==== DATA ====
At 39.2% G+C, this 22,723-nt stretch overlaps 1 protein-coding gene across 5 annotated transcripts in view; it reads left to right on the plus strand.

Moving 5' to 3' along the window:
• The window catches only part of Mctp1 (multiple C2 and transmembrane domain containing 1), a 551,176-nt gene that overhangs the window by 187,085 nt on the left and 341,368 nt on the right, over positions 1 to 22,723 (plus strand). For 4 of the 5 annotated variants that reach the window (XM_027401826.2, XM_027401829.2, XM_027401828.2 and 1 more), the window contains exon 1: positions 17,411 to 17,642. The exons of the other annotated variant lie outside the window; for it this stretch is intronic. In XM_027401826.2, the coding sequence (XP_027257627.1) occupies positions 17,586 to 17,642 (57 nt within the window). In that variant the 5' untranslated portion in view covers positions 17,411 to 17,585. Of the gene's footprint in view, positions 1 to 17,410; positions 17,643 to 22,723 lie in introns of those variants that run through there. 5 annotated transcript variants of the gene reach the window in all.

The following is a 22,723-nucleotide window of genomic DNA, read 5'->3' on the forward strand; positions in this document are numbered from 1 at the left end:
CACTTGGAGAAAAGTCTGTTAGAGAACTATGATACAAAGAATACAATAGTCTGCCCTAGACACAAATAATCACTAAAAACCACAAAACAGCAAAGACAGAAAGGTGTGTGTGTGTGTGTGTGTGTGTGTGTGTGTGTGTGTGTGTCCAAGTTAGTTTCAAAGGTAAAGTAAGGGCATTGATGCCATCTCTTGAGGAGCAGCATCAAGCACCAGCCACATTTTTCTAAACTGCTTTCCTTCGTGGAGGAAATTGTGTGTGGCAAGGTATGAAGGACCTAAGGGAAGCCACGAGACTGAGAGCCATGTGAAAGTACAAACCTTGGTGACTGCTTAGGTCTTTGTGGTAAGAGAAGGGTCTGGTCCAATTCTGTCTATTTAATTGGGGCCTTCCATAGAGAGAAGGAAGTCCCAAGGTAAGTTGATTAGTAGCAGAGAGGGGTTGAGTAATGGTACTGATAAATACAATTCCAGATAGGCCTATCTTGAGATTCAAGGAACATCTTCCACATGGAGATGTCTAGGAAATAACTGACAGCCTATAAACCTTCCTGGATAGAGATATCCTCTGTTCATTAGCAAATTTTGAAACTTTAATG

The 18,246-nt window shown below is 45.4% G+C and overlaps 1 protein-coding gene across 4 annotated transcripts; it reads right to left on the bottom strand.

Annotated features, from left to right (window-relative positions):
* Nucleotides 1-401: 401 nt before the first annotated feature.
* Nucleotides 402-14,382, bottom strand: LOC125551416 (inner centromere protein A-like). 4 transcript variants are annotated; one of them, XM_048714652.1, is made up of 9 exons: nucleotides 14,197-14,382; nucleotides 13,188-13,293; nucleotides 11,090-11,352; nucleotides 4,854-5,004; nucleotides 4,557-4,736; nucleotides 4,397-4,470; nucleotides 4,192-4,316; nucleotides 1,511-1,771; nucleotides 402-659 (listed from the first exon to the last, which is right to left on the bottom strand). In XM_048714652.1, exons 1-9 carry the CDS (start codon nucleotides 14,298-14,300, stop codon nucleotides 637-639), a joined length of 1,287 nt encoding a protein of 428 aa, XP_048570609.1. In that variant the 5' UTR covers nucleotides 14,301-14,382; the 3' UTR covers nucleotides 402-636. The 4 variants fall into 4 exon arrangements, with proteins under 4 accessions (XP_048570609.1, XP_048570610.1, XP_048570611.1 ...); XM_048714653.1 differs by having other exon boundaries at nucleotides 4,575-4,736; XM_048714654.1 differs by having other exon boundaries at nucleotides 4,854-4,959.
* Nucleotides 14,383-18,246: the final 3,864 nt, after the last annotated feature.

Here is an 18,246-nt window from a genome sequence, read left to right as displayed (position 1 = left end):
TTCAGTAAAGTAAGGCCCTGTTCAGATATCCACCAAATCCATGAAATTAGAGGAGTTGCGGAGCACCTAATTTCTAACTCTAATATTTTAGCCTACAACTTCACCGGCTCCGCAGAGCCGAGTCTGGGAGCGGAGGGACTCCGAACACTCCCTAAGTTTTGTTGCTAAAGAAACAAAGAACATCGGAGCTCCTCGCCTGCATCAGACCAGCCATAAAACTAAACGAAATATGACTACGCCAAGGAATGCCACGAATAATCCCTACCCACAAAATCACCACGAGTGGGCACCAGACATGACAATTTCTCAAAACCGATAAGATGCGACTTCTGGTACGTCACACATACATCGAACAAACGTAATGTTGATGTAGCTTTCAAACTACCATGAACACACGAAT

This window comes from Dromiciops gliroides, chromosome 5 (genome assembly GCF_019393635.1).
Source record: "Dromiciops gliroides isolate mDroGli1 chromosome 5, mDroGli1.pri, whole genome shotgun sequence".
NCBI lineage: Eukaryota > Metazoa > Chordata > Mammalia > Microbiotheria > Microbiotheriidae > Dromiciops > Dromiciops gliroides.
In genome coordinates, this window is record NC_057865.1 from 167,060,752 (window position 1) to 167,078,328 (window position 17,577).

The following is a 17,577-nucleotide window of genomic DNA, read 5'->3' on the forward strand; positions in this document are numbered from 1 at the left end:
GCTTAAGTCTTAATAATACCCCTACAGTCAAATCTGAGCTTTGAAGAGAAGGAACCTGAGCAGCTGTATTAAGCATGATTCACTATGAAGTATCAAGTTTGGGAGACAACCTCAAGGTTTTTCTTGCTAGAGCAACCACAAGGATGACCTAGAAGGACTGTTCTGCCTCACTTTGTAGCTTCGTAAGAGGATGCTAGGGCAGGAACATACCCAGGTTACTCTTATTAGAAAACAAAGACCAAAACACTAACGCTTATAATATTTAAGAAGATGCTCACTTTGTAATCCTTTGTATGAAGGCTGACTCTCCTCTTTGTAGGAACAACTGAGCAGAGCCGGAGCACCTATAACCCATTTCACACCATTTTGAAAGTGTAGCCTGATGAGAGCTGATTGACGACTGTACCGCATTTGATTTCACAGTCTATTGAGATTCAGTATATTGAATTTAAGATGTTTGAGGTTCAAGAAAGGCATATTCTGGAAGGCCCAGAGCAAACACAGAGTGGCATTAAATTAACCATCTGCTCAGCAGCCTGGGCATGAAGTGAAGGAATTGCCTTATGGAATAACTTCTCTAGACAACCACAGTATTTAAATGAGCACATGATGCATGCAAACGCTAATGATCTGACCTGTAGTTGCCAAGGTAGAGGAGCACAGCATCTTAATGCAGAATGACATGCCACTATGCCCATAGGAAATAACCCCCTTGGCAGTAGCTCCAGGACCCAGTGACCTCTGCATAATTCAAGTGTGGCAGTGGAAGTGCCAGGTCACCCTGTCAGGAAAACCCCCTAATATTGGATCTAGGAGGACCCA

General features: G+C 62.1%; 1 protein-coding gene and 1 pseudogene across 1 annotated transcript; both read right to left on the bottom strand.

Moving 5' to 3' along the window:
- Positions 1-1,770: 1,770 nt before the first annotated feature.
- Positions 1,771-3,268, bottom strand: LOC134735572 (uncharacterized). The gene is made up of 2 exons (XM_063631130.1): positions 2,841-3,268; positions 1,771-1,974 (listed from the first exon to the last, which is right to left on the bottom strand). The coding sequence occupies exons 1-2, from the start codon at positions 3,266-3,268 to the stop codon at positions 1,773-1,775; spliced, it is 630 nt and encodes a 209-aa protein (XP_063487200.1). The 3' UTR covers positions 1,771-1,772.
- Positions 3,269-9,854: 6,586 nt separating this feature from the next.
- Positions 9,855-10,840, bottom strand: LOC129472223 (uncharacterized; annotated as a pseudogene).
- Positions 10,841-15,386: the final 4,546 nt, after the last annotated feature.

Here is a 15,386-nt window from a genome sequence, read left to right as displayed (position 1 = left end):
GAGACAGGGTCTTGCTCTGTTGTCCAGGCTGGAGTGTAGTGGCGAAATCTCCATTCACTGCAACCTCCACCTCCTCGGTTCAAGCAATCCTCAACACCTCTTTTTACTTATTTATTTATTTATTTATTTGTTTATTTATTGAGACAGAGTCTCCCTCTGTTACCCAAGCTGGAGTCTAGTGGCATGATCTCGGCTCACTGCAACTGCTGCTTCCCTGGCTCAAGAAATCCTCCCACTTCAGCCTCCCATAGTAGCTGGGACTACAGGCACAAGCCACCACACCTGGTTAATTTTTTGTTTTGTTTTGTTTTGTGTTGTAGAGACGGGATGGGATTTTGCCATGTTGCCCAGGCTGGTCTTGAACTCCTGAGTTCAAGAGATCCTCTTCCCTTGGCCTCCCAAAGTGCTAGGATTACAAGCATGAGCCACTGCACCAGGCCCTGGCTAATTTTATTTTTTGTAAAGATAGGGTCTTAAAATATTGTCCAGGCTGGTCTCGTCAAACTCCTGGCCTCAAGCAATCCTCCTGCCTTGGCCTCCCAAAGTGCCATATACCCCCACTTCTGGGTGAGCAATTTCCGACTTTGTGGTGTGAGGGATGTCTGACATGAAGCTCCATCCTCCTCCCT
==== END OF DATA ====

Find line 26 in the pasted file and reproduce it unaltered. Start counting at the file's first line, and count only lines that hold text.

Here is a 15,386-nt window from a genome sequence, read left to right as displayed (position 1 = left end):